Sun | Jun 4, 2023

Editorial | No housing on Trelawny sugar land

Published:Sunday | April 18, 2021 | 12:17 AM

When, after the last election, Prime Minister Andrew Holness decoupled the agriculture portfolio from those for investment and trade and named Floyd Green to head the former, we hoped for energetic and transformative leadership from the young politician.

For instance, being aware, as he should be, of the strong correlation between growth in agricultural output and expansion of gross national product, Mr Green was expected to champion the modernisation of the sector and be a bulwark against continued encroachment on, and vandalisation of, the country’s best farm lands. Questions, however, are arising about Minister Green’s performance, especially his commitment to the latter.

Recently, as was reported by this newspaper, Mr Green, with South Trelawny MP Marisa Dalrymple-Philibert, toured the Parnassus area of the parish when it was confirmed that 148 acres (approximately 60 hectares) of land on which sugar cane used to be grown for the Long Pond sugar factory would soon be converted to low-income housing, some of which will go to squatters.

“We are close to the completion of the arrangement between the Ministry of Agriculture and ourselves regarding the transfer of the land,” said Gary Howell, managing director of the Housing Agency of Jamaica (HAJ), which is spearheading the project. The scheme clearly has the imprimatur of the minister and the backing of Mrs Dalrymple-Philibert.

Thirty-seven per cent of Jamaica used to be deemed suitable, in terms of terrain and soil quality, for farming. In recent years, this has fallen to below 20 per cent, much of the loss having taken place over the past half-century as real estate expanded on to prime lands. At the same time, much land that used to be in production has become vacant and/or fallow as the sugar industry collapsed, with little significant replacement.

For example, a 2007 agriculture census by the Statistical Institute of Jamaica found that over a decade, land in farming fell by 95,770 hectares, or 22.7 per cent, to 325,810 hectares. Other data by the World Bank suggests that since 1960, the proportion of Jamaica’s entire land mass dedicated to agriculture has fallen from over 49 per cent to around 41 per cent in 2018.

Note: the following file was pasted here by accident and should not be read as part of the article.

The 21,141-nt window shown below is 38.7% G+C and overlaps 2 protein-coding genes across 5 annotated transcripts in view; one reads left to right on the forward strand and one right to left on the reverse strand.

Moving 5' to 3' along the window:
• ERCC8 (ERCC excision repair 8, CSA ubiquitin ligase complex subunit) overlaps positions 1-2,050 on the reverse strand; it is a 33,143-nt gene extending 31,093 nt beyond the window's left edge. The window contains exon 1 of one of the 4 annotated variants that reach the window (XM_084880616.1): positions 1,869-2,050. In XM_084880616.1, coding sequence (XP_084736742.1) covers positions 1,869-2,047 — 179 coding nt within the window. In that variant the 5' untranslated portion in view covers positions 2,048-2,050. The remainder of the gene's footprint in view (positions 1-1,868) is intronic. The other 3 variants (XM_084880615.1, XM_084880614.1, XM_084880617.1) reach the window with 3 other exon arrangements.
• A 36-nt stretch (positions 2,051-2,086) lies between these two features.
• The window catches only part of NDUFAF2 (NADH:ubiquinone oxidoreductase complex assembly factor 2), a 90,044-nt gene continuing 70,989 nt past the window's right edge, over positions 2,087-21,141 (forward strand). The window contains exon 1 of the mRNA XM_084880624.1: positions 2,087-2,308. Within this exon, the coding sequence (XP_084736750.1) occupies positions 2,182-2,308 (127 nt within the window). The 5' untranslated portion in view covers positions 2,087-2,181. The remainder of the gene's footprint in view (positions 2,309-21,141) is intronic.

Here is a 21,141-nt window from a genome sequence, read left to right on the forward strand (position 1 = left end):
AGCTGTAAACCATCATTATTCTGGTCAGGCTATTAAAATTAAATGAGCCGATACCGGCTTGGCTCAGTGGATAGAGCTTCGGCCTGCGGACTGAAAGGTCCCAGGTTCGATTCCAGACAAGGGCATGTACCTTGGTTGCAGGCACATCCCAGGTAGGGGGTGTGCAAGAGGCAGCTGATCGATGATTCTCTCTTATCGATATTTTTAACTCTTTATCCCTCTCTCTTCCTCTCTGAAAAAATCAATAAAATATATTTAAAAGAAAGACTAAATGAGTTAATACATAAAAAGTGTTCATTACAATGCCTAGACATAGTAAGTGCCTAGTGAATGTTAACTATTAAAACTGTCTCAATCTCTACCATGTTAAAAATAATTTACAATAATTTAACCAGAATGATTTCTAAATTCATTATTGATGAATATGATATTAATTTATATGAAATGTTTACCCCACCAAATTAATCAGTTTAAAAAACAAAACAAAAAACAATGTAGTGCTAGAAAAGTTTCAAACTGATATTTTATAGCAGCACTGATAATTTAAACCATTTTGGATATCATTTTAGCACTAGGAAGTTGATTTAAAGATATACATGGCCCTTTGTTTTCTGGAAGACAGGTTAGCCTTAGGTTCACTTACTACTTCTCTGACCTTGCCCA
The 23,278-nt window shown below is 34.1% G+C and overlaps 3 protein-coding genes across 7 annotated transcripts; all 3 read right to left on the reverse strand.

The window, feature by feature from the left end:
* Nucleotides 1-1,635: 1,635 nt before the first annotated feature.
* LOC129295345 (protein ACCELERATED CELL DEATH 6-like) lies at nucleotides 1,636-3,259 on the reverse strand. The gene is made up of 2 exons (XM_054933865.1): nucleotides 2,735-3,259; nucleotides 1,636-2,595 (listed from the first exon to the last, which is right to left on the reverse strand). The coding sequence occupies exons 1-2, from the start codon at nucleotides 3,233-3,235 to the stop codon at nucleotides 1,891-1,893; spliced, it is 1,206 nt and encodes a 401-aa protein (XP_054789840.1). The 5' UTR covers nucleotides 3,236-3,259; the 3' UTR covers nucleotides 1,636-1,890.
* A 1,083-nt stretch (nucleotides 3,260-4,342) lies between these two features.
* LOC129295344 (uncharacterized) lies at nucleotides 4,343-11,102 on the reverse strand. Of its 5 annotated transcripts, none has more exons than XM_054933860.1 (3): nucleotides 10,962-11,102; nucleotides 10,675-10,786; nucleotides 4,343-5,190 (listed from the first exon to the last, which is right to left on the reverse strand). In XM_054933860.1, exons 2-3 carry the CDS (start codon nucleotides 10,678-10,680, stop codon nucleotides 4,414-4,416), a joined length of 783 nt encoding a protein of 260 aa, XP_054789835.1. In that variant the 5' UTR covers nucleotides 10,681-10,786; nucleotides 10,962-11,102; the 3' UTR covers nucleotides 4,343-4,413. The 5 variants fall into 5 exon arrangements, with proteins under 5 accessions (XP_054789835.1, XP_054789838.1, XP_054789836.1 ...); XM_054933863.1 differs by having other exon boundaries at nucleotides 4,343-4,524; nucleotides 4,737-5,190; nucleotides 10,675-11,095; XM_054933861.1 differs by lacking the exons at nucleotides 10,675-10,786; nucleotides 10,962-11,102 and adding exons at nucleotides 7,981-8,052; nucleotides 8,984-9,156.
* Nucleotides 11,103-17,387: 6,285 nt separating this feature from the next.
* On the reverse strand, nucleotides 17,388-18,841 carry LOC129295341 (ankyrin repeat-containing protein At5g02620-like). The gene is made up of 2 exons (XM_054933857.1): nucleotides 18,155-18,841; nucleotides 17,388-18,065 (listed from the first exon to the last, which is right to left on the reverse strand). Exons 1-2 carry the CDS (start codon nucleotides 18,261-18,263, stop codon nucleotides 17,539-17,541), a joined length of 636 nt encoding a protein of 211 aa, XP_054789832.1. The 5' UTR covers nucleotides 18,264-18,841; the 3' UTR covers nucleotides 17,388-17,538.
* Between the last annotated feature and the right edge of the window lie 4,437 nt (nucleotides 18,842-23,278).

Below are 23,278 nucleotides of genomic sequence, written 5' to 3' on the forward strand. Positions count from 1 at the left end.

This trend is concerning on several fronts.

First, the decline is not happening because Jamaica’s agricultural sector is significantly more productive. The more than 200,000 people employed in the sector are mostly over 50, with limited education or training. Generally, they use hand tools and cultivate small plots. Jamaica’s agriculture is a low-tech sector.

Further, prior to last year’s estimated decline of nearly 40 per cent because of the COVID-19-induced collapse of the tourism industry, Jamaica’s food-import bill had passed US$1 billion, accounting for around a fifth of total imports. Experts, however, say that perhaps 20 per cent, or more, of the food bill could be replaced with domestic substitutes. That, if it were to happen, would translate to a potentially transformative US$200 million unleashed into the agricultural sector.

Then there is the issue of food security, whose importance has been highlighted by both the disruption in supply chains and the economic fallout from the coronavirus pandemic. It makes sense, where possible, for countries to grow as much of their food as they can. These issues are exacerbated by the problem of global warming and climate change. Scientists predict that with a hotter climate, agricultural productivity could fall by up to a third, meaning, all things being equal, that 33 per cent more land will be needed to produce the same amount of food.


In the circumstances, it is obviously bad policy for Jamaica to transfer its best agricultural lands to real estate. Which remains the basis of this newspaper’s opposition to the Government’s plan for a new city/township of 17,000 homes, plus commercial/industrial facilities, on nearly 2,000 acres of what the National Environment and Planning Agency labelled as the island’s “most fertile ... A1 soil”, at Bernard Lodge on the south coast. It is the basis, too, of our disquiet over the intention to build the 800 houses on the former sugar lands at Parnassus, thus expanding the vandalism of agricultural lands across Jamaica.

Providing people with homes is a good and noble objective. But it doesn’t have, and ought not, to be at the cost of our “fertile ... A1 soil”. The provision of decent housing , as this newspaper has consistently argued, should start with a massive effort at urban/inner-city renewal, leveraging the resources of state agencies like HAJ and the National Housing Trust, the private sector, and communities. New suburban developments must seek out marginal lands.

The argument that encroached-upon lands, like the bulk of the 7,000 acres in the region of the shuttered Long Pond factory, were already idle, or that only small portions thereof are being taken, is far from compelling. The point is that these bits become lost to their most pertinent economic and social value, whose liberation merely requires imagination and effort. Building homes on farm lands is merely unimaginative short-termism, which is not what we expected of Floyd Green.